Wolverine: Saudade

By Jean-David Morvan and Philippe Bouchet

Every once in a while you’ll pick up a random comic at the local comic shop that blindsides you, leaving you saying, “where did that come from?” Well, Wolverine: Saudade was originally intended for a European audience and was written back in 2006. Written by two of “Europe’s top creators,” it certainly was worth the wait.
The art looks unique and exciting, similar to something that might come out of Seth Fisher or Paul Pope’s bag of tricks. Wolverine has an animal look to him with some of his features exaggerated especially when he growls or snarls. His claws look like giant machetes even though he comments they are, “less than a millimeter thick.” Bouchet really plays up their slicing ability as he cuts through guns, trucks, and limbs. Another success of the art is when it takes a step back and shows really detailed scenic panels. It gives you a great sense of the atmosphere of the area.
Even better is the treatment of Wolverine’s character. He does unbelievable violent things to his enemies, the reason for the giant mature content warning on the cover, but is also shown as a caring mentor for the kids in the story and with a really good sense of humor. The final page shows his true compassion as he reflects on the really heavy events of the story and wonders what could have been.


david e. ford, jr said...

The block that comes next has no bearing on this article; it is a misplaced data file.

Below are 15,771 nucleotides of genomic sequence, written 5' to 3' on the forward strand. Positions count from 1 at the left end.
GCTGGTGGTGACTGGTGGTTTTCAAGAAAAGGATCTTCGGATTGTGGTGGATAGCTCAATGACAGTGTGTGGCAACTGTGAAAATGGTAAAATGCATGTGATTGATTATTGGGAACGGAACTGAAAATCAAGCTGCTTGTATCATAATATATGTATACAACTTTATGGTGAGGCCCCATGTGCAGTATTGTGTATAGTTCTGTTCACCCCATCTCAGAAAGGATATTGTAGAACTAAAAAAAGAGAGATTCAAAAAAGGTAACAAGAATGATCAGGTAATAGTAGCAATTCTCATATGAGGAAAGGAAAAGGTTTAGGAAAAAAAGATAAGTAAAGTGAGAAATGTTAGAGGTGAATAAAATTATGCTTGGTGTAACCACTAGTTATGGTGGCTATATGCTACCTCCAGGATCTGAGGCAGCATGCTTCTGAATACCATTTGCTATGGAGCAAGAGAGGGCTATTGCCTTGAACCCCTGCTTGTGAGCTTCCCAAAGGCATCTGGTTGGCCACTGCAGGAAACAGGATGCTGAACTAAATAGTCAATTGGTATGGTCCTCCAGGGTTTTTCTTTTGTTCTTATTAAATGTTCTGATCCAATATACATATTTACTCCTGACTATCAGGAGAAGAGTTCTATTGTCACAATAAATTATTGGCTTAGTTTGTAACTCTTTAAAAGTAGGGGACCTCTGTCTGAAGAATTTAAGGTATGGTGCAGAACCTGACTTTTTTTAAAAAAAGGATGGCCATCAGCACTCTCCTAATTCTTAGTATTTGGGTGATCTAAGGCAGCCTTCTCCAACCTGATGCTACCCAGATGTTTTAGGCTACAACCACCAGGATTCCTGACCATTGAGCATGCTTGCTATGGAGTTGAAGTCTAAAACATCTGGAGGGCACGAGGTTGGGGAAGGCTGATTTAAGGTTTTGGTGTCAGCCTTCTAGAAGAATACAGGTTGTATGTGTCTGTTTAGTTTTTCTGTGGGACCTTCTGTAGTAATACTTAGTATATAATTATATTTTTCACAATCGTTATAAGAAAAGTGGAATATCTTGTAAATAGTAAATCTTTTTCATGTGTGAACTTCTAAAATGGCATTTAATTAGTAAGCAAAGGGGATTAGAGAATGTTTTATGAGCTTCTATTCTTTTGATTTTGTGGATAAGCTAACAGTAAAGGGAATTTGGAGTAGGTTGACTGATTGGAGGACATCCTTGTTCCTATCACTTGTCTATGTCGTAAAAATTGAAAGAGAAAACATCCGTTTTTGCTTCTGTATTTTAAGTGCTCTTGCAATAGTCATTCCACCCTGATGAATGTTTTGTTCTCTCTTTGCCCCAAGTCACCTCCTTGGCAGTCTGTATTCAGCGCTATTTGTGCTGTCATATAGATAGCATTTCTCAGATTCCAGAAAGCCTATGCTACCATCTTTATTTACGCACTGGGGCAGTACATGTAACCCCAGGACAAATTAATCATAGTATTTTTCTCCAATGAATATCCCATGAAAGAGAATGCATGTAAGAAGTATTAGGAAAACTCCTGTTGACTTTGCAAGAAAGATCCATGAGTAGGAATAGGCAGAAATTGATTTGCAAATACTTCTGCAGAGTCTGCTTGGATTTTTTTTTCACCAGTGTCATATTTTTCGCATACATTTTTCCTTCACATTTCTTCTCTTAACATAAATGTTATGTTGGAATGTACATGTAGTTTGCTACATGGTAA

thanks to you (and sammy) i read saudade today and i really think it is a great book and is another example of my contention that superhero comics can be the most exciting and fulfilling things going. one thing i noticed in terms of the art is that in panels depicting violence done to inanimate objects--primarily automobiles--the level of detail brings to mind many of darrow's panels from hard boiled. i also found that the choice of setting the story in brazil allowed the writers to make subtle comments about the living situation of the millions living in grinding poverty in brazil's favelas--most particularly the plight of children--and the still relevant legacy of colonialism in many countries and particularly in latin america where you have populations that are divided amongst indigenous peoples, the descendants of europeans and those of varying degrees of mixed heritage and their respective positions in terms of economics and power. lastly, on that note, i would call to attention logan/wolverine's insistence upon his identification as a 'canuck' every time he was referred to as an american. clearly i think much of this is present due to the fact that it is a 'european' comic and i think it ultimately makes it a very interesting and rewarding book.

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